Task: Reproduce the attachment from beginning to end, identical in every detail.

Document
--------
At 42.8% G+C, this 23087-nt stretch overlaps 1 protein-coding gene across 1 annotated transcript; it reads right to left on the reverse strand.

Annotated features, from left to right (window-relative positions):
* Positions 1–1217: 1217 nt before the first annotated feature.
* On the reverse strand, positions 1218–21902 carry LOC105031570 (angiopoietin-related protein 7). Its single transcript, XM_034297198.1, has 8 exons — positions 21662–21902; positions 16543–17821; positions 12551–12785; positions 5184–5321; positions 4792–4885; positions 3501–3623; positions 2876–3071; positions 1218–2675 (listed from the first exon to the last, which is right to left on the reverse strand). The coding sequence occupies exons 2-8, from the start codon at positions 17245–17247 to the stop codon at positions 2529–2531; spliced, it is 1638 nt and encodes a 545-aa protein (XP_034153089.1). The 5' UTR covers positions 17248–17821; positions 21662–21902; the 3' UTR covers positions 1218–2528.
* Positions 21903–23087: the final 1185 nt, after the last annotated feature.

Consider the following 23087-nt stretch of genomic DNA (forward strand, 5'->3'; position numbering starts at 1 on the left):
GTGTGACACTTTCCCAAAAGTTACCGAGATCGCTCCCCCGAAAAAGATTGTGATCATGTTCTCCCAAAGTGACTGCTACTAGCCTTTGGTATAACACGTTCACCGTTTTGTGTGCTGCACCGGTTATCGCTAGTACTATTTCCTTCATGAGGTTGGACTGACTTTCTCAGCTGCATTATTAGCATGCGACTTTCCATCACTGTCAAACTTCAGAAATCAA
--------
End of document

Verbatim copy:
At 42.8% G+C, this 23087-nt stretch overlaps 1 protein-coding gene across 1 annotated transcript; it reads right to left on the reverse strand.

Annotated features, from left to right (window-relative positions):
* Positions 1–1217: 1217 nt before the first annotated feature.
* On the reverse strand, positions 1218–21902 carry LOC105031570 (angiopoietin-related protein 7). Its single transcript, XM_034297198.1, has 8 exons — positions 21662–21902; positions 16543–17821; positions 12551–12785; positions 5184–5321; positions 4792–4885; positions 3501–3623; positions 2876–3071; positions 1218–2675 (listed from the first exon to the last, which is right to left on the reverse strand). The coding sequence occupies exons 2-8, from the start codon at positions 17245–17247 to the stop codon at positions 2529–2531; spliced, it is 1638 nt and encodes a 545-aa protein (XP_034153089.1). The 5' UTR covers positions 17248–17821; positions 21662–21902; the 3' UTR covers positions 1218–2528.
* Positions 21903–23087: the final 1185 nt, after the last annotated feature.

Consider the following 23087-nt stretch of genomic DNA (forward strand, 5'->3'; position numbering starts at 1 on the left):
GTGTGACACTTTCCCAAAAGTTACCGAGATCGCTCCCCCGAAAAAGATTGTGATCATGTTCTCCCAAAGTGACTGCTACTAGCCTTTGGTATAACACGTTCACCGTTTTGTGTGCTGCACCGGTTATCGCTAGTACTATTTCCTTCATGAGGTTGGACTGACTTTCTCAGCTGCATTATTAGCATGCGACTTTCCATCACTGTCAAACTTCAGAAATCAA